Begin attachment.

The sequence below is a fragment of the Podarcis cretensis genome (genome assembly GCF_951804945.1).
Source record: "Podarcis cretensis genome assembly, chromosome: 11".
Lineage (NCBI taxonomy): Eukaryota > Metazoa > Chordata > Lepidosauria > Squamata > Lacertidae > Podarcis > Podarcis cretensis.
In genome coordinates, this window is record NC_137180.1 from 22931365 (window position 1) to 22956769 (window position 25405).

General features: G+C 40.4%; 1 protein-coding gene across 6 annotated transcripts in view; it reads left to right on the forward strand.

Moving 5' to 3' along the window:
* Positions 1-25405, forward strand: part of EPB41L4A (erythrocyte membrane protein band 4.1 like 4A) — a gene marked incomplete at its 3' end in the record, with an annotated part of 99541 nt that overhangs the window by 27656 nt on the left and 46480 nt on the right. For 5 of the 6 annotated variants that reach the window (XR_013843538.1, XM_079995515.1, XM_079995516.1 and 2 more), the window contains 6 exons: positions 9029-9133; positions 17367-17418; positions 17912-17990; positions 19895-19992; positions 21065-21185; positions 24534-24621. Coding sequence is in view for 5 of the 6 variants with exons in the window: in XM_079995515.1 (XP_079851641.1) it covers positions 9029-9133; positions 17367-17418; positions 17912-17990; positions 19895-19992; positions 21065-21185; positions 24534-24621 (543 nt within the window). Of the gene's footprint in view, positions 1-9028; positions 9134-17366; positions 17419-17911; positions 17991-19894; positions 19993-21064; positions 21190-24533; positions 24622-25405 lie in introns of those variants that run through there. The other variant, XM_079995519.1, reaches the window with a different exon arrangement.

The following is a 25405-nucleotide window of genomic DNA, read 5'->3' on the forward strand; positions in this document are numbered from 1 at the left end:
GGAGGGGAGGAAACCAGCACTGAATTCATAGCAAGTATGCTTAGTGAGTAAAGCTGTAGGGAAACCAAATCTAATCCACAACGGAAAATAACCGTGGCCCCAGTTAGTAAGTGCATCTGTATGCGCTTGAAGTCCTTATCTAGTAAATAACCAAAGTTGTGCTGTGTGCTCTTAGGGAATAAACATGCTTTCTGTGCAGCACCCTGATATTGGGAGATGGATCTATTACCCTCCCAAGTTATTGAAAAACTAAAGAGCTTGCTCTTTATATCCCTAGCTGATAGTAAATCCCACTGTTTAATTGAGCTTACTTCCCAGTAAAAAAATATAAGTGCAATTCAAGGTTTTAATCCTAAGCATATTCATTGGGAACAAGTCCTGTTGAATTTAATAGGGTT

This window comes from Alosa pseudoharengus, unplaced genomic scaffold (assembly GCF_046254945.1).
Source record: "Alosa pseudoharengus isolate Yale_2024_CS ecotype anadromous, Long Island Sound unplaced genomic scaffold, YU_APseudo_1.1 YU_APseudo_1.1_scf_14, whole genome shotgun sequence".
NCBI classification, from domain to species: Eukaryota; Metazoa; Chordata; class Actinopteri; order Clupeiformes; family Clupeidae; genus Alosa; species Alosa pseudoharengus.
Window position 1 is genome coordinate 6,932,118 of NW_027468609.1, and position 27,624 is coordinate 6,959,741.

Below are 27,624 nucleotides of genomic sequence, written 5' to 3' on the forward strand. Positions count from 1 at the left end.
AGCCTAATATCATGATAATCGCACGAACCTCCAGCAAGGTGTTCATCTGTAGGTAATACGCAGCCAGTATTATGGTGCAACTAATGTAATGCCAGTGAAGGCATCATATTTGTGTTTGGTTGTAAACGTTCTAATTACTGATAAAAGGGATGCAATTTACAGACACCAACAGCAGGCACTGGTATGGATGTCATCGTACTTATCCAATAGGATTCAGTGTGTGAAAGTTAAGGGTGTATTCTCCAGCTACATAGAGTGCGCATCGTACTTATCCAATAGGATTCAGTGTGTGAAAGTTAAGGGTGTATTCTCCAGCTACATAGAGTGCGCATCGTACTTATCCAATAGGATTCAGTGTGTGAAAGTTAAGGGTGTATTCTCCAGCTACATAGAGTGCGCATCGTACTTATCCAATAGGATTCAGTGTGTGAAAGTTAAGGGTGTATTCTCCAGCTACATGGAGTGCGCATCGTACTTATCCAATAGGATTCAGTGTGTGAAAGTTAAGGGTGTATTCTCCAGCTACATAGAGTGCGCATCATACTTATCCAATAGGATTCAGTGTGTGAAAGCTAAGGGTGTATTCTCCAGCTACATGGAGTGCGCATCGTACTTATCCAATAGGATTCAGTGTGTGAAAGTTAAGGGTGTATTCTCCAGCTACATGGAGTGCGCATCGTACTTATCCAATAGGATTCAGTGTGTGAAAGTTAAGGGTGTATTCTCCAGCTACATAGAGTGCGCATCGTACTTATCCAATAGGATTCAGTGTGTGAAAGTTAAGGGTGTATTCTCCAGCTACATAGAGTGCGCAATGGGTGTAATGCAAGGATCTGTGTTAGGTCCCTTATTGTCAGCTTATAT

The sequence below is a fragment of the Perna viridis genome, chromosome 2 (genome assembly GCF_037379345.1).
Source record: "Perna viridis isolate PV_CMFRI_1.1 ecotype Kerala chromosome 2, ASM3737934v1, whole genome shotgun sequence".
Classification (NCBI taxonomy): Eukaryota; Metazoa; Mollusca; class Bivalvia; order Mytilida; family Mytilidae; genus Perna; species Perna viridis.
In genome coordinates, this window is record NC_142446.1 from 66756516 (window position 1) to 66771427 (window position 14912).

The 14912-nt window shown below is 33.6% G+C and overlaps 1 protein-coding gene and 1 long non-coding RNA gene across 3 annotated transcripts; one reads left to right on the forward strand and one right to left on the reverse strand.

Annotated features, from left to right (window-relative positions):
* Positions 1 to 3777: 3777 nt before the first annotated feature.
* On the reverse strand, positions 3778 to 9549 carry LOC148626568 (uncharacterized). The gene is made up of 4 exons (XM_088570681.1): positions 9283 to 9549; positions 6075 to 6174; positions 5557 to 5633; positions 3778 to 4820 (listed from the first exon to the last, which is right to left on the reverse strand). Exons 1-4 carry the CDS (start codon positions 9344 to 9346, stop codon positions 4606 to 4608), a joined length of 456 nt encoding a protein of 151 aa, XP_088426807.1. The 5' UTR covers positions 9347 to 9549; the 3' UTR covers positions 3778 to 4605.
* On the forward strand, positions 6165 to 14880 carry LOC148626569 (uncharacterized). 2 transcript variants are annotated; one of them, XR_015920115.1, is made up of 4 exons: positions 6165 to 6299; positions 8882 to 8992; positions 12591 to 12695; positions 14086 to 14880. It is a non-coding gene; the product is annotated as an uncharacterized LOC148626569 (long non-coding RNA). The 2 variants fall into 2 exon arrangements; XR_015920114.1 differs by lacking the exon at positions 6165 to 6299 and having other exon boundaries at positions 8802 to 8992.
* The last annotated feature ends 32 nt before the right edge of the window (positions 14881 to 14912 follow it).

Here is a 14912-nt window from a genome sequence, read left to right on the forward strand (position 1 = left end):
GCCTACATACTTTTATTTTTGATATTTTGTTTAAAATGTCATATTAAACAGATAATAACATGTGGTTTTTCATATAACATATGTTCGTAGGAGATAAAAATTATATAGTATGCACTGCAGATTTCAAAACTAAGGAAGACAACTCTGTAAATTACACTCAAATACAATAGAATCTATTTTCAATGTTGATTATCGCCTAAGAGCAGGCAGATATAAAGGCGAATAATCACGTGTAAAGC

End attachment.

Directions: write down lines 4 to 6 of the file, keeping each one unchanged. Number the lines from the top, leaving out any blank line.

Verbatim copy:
In genome coordinates, this window is record NC_137180.1 from 22931365 (window position 1) to 22956769 (window position 25405).

General features: G+C 40.4%; 1 protein-coding gene across 6 annotated transcripts in view; it reads left to right on the forward strand.

Moving 5' to 3' along the window: